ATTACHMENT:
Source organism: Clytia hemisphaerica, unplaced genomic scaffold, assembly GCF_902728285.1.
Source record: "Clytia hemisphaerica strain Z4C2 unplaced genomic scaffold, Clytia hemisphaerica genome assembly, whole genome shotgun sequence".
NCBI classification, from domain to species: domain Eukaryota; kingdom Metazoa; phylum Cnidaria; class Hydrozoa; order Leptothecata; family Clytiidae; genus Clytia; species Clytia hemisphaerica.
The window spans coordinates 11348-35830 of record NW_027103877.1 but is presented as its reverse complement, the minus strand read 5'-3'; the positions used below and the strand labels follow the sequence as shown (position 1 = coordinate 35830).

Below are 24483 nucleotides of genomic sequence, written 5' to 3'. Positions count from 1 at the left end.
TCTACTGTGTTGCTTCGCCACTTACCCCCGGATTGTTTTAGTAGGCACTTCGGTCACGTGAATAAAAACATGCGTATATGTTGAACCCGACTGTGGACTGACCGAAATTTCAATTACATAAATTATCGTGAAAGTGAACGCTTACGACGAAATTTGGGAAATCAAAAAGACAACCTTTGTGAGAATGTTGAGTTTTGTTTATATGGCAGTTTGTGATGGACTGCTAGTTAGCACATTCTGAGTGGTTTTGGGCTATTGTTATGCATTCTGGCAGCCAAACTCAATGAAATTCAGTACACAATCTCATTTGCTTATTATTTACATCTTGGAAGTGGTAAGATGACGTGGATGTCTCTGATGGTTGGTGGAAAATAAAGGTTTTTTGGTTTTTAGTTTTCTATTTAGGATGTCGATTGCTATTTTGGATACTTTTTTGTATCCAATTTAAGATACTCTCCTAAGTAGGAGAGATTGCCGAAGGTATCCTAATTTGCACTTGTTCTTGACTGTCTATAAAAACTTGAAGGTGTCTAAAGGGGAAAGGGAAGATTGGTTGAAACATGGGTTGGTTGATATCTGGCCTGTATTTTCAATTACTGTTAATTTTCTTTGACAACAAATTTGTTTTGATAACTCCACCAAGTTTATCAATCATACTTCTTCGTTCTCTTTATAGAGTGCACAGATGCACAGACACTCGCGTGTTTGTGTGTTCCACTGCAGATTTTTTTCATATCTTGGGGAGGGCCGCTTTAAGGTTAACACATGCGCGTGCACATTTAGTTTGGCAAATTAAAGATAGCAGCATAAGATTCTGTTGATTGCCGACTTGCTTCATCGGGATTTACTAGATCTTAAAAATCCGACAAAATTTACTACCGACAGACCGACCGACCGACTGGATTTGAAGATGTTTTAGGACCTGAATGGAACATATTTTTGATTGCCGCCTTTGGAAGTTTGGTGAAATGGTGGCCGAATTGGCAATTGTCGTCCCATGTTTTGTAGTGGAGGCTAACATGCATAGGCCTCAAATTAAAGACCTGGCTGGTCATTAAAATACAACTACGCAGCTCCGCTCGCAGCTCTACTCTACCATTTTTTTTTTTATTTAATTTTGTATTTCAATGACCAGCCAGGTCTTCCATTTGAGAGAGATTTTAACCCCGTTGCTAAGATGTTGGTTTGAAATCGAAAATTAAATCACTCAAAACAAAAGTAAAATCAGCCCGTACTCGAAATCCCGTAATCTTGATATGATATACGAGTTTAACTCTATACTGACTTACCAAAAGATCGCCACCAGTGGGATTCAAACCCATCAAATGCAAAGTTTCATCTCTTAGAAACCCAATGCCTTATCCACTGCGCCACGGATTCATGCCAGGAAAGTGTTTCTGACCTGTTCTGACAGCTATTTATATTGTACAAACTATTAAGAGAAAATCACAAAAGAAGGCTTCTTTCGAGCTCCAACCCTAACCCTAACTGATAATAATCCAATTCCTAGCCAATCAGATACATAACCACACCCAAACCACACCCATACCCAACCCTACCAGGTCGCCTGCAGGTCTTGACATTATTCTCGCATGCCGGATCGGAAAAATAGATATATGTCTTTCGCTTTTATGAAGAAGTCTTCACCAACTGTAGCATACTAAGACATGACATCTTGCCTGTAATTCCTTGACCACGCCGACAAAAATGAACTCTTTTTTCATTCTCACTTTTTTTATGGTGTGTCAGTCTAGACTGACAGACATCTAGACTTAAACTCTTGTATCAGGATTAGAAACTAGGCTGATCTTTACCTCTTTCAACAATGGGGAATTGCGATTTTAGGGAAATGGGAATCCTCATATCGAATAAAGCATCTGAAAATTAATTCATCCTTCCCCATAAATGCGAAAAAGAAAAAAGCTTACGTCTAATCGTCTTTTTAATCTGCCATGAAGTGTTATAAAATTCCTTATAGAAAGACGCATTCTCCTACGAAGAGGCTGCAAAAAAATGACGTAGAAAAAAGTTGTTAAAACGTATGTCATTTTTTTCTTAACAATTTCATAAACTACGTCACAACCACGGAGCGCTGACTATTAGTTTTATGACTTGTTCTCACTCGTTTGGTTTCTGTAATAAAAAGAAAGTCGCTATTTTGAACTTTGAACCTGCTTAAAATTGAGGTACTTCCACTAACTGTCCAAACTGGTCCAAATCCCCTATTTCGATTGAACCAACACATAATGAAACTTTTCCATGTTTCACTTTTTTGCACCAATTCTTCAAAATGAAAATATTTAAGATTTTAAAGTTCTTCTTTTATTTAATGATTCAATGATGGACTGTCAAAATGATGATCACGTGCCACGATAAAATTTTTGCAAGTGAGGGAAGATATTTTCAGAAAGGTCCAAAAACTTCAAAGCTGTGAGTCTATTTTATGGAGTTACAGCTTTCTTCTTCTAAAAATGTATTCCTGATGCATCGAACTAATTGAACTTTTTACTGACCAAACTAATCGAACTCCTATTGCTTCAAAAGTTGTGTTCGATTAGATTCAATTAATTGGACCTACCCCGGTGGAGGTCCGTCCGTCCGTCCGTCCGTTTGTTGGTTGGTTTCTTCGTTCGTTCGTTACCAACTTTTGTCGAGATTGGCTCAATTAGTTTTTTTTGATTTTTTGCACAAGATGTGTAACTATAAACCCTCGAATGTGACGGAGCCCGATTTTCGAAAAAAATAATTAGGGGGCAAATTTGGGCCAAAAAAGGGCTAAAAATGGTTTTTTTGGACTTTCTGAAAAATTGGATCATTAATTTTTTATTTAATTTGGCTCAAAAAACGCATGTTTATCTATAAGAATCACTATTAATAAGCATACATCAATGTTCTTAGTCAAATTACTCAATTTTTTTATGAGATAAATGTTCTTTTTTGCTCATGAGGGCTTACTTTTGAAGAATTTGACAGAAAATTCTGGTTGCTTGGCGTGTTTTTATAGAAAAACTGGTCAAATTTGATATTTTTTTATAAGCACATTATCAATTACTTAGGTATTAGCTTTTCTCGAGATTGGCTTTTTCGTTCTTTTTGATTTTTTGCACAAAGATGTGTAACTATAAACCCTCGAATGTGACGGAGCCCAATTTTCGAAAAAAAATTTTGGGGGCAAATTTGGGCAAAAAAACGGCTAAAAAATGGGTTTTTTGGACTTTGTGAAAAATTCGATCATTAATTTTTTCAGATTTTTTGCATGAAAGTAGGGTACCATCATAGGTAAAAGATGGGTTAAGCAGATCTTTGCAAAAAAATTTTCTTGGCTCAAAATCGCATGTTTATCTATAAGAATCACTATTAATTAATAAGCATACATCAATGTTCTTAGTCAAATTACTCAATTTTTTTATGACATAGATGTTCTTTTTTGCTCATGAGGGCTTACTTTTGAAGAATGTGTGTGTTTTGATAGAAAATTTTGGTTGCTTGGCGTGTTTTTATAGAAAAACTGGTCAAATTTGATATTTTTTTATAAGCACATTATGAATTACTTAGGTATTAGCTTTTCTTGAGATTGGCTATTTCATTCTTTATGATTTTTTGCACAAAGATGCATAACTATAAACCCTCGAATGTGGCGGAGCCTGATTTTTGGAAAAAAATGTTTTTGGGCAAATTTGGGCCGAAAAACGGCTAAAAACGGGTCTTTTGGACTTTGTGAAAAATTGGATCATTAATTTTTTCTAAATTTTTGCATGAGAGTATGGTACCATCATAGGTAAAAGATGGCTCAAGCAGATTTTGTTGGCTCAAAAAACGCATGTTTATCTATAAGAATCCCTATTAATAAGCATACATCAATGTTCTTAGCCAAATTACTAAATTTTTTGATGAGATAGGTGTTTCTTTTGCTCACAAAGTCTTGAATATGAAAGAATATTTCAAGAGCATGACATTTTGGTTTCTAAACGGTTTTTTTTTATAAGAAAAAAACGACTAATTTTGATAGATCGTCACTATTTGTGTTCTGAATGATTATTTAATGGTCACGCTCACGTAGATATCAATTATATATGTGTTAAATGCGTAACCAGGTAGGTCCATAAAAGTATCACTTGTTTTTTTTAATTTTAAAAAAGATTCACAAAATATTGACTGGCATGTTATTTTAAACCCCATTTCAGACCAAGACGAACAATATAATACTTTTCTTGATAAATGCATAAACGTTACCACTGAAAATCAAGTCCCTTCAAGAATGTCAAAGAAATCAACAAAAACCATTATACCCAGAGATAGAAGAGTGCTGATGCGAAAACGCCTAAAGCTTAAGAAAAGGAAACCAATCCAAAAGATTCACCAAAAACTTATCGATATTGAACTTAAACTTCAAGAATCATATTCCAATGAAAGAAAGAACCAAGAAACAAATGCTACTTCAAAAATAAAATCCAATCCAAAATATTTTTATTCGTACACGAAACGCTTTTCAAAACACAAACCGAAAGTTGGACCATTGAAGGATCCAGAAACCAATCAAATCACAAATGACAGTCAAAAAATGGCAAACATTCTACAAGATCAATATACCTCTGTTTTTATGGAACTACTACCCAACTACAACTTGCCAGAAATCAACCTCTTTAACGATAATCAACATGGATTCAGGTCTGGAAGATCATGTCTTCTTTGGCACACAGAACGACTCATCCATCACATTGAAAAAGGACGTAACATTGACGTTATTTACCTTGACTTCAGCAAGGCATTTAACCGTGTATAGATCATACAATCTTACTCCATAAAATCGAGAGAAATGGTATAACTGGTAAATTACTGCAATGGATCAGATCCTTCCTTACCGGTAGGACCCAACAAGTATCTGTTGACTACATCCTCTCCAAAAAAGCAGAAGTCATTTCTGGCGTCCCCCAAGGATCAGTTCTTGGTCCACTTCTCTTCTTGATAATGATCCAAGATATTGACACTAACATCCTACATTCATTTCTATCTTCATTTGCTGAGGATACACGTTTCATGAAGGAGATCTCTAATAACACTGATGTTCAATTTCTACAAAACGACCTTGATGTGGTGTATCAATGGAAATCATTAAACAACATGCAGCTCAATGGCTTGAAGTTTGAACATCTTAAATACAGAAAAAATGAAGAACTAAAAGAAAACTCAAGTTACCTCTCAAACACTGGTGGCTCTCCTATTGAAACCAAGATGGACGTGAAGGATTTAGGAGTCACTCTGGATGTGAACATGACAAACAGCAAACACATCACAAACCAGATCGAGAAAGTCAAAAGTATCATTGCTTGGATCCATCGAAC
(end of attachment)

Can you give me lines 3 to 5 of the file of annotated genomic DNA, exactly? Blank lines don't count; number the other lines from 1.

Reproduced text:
NCBI classification, from domain to species: domain Eukaryota; kingdom Metazoa; phylum Cnidaria; class Hydrozoa; order Leptothecata; family Clytiidae; genus Clytia; species Clytia hemisphaerica.
The window spans coordinates 11348-35830 of record NW_027103877.1 but is presented as its reverse complement, the minus strand read 5'-3'; the positions used below and the strand labels follow the sequence as shown (position 1 = coordinate 35830).

Below are 24483 nucleotides of genomic sequence, written 5' to 3'. Positions count from 1 at the left end.